John Enoch (pictured left) spent eighteen years prospecting for gold before heading to the Miami Valley in the year 1815. It isn't known if he was hoping to strike gold but apparently what he did discover was well worth the trip. He was one of the early pioneers to settle in the valley, building a home then a gristmill which was powered by the Mad River and the Mac-O-Chee Creek.
The settlement was known as Enoch's Mill until being founded in 1817, then it was named West Liberty. In 1834 West Liberty was incorporated and vying for the main town in Logan County. Bellefontaine was more centrally located so they won the county seat.
In the late 1880's Enoch's Mill (pictured below), owned by Jacob Anstine, provided additional service by providing electricity when a dynamo was connected to the water wheel. Since there were no meters at each home users were trusted to use no more than five bulbs at once. The mill had a long history until it burned in a fire in 1962. Since it was not cost effective to rebuild, the mill was torn down.
In the Memoirs of the Miami Valley, published in 1920, it states, “West Liberty is a pretty town and shines where it stands against the background of it's green hill, with the waters of the Mad River and the “babbling Mac-O-Chee” silvering the plain at it's edge.”
Ask anyone today why West Liberty is special to them you will get a myriad of answers. James Fraley, “Getting a nickel from Ross McIlvain for being a good boy and sitting still for your haircut, and got a nickel form Doc. Mikesell for not crying when I got a shot.” Nina May says, “Because Michael's Pizza has the absolute best Taco Pizza!” “Large enough to enjoy a variety of activity and people, small enough to care for one another,” says Ellen Vitt. Joyce Hilyer, formally of West Liberty says, “West Liberty is in my heart to stay.”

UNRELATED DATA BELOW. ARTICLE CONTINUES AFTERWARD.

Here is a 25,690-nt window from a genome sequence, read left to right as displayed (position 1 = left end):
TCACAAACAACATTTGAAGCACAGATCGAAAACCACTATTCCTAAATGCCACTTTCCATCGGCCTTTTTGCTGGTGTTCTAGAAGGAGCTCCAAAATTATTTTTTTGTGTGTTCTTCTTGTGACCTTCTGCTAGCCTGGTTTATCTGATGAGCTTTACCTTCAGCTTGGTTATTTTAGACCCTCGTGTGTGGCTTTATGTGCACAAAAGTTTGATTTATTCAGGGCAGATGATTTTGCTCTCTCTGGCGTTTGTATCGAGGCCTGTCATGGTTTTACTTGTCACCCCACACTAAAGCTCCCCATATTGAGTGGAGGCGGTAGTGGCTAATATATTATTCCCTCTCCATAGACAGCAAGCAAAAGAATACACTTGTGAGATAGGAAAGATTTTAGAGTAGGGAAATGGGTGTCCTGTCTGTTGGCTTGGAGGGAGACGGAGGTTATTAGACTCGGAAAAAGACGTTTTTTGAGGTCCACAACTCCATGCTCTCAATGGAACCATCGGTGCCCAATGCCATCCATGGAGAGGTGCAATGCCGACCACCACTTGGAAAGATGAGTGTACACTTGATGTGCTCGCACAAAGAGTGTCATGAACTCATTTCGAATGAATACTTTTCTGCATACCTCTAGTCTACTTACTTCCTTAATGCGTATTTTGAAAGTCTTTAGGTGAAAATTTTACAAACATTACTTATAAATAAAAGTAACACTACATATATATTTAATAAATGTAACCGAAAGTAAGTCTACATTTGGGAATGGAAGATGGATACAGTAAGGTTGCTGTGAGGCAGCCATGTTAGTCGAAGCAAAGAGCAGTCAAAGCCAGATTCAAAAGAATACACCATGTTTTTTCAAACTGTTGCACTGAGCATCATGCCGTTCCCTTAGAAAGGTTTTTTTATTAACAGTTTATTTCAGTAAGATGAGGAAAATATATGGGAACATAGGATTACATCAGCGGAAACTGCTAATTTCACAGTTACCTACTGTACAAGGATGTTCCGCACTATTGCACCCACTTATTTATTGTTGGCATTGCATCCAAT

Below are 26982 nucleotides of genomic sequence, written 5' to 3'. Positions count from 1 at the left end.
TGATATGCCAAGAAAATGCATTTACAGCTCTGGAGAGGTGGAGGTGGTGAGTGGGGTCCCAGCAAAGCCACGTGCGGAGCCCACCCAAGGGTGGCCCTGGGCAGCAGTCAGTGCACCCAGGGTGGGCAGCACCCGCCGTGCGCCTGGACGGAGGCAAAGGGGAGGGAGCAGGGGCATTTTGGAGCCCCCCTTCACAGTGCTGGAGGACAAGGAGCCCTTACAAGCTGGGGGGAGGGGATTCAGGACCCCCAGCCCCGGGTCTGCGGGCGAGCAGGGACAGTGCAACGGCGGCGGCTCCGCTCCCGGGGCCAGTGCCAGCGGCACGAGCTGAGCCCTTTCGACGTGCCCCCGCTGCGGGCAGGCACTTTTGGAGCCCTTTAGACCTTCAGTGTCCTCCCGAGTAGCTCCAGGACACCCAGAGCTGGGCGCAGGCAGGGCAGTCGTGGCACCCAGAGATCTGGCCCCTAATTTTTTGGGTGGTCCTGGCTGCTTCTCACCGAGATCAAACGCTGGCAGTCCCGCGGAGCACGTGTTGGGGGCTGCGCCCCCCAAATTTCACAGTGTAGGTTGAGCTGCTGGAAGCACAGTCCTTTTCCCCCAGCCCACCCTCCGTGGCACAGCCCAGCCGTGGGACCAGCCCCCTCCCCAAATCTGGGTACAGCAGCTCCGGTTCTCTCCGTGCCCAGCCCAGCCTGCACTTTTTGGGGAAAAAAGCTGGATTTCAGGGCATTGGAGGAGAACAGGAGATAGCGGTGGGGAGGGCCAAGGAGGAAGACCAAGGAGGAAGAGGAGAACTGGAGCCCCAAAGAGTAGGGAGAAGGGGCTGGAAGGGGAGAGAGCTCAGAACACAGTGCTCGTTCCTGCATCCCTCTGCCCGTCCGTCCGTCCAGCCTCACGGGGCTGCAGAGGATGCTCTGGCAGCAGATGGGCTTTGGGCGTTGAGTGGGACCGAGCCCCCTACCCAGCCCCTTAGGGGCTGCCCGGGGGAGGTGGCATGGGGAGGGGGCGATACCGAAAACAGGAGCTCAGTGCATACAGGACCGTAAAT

So it's the size, people, memories, favorite restaurant, home town, birth place for some, heart, spirit and more, all rolled into a great place to live. John Enoch must have agreed since he lived the remainder of his life in West Liberty. He may not have struck gold but he did hit the mother lode when he found such a beautiful valley in which to call home.
Sources- Memoirs of the Miami Valley
Historic West Liberty Ohio Sesquicentennial Booklet
Picture - John Enoch, West Liberty Founder used by permission of Bob McClure
Picture two - The Old Enoch Mill used by permission of Bob McClure
by Tami Wenger, Gloryland Ministries
In order for a new town to grow, businesses must prosper. John Enoch settled in the valley in 1815, opening a gristmill and people traveled miles to get their grinding done.
Here are more "firsts" in West Liberty business history. Enoch's sawmill was powered by the Mad River and Mac-O-Chee Creek. A distillery was opened by Thomas Baird on Muddy Run. Hiram White had the first store, tavern and post office on the corner of Baird and Detroit Streets. Dr. John Ordway was the first doctor and lived on Ordway Hill. The first landlord was John Newland, who owned a hotel called "The Buckeye House."